And therein lies the model also for what we do. Those factors that we can readily influence in the direction of health lie largely in the realm of functional medicine and in lifestyle factors. Or, put differently, our health future lies largely in the realm of voluntary controls, whether with regard to our own physiology or with respect to lifestyle.

The pictures on the cardiologist’s desk speak volumes about the long-term relationships he had established with his patients. If longevity in such relationships has value, as it most surely does, then shouldn’t that be even more the case when mental health and optimum functioning are involved? We have to move toward a model where our relationship with clients isn’t merely epochal, or merely problem-focused, but is the beginning of a long-term partnership in healthful living.

It also occurred to me in watching my cardiologist how comfortable he is within his specialty. That should not be too surprising for someone near the top of the medical pecking order. His serotonin levels are undoubtedly fine. But this also follows from being embedded in a network of complementary competences. He does not need to cover all of the bases. By contrast, we who are still in search of recognition for our own competences may feel the need to acquire lots of complementary ones.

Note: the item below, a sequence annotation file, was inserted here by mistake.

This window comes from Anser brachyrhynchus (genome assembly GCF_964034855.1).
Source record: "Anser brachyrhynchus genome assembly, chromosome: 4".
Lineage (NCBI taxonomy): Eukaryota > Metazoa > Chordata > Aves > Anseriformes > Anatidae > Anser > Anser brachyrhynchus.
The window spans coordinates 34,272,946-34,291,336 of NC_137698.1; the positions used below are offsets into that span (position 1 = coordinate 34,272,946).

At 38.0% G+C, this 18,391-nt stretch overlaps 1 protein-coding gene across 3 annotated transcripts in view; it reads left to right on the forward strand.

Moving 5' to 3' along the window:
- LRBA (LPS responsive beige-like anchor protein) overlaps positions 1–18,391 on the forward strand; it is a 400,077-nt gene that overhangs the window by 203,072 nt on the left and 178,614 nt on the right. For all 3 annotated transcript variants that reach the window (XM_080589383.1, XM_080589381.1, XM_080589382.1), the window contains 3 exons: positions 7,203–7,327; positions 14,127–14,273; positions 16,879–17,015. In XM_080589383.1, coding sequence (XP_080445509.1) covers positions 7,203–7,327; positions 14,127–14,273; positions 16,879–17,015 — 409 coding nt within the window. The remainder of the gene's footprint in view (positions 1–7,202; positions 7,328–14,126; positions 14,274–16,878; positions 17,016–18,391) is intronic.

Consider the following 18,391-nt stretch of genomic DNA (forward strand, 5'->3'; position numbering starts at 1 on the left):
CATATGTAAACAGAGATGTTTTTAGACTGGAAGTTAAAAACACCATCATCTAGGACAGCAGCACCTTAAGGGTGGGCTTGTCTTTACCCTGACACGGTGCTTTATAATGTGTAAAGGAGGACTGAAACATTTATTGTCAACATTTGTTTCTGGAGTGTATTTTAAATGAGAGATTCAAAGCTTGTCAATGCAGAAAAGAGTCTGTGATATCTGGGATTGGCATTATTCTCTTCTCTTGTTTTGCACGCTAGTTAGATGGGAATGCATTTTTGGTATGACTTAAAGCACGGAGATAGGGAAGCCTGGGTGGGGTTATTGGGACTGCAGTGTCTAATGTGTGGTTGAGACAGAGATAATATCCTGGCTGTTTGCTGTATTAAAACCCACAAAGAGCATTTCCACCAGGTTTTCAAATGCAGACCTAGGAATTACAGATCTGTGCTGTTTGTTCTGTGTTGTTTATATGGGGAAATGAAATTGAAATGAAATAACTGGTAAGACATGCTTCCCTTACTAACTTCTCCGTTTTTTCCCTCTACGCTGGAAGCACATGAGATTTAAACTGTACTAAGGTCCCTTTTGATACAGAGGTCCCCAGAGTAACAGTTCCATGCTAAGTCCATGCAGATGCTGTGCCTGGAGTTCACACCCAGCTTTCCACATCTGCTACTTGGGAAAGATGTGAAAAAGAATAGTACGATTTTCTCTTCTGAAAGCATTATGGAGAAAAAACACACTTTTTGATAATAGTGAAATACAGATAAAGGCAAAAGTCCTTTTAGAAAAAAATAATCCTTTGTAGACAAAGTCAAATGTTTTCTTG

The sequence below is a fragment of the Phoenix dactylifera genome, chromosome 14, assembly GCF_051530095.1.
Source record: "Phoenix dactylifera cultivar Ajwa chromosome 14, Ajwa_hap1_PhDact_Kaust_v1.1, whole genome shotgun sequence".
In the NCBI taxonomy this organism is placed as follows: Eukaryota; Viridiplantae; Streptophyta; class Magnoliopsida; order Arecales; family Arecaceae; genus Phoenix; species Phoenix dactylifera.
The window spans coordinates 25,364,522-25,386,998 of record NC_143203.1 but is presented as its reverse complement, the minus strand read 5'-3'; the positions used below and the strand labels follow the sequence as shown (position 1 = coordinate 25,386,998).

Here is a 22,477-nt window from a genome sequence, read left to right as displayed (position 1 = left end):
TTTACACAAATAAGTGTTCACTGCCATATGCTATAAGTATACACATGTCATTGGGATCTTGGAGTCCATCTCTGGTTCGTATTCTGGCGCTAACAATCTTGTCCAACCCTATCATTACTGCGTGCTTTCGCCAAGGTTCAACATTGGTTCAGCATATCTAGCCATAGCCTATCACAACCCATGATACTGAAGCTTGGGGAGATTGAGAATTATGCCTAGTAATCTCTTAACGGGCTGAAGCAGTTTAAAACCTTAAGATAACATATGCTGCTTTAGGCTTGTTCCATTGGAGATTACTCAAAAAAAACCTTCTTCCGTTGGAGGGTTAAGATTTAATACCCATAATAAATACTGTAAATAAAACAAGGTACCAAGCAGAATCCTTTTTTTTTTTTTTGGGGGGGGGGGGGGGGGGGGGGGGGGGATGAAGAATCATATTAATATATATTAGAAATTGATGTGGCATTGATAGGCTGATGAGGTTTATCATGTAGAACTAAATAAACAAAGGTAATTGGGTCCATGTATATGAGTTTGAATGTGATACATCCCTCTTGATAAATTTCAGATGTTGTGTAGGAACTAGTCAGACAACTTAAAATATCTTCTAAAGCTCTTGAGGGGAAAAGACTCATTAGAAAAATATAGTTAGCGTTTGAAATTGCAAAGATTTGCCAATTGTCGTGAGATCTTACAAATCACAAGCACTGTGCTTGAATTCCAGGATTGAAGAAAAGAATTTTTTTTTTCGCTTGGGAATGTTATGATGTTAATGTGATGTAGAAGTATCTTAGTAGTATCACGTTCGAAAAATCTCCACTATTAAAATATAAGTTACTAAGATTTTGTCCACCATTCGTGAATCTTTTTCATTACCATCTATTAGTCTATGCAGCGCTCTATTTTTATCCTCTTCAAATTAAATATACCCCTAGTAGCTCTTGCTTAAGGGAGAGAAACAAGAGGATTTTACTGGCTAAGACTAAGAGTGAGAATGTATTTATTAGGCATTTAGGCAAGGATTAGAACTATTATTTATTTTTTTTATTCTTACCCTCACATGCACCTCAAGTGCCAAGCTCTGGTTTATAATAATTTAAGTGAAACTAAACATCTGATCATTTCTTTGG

It is not enough to understand biofeedback and neurofeedback as a discipline. One must have some degree of mastery of all of the professional interfaces we are likely to encounter, from neurology to psychiatry to psychology to education to rehabilitation. We are nomads in the field of health care. To function well we must have some understanding of seizures and migraines and panic and traumatic brain injury as well as of addiction and trauma and disorders of attachment, of cognitive function, of sleep disorders, of chronic pain, etc. Can this be a realistic undertaking? I think not. Let’s call this the Zelig Syndrome.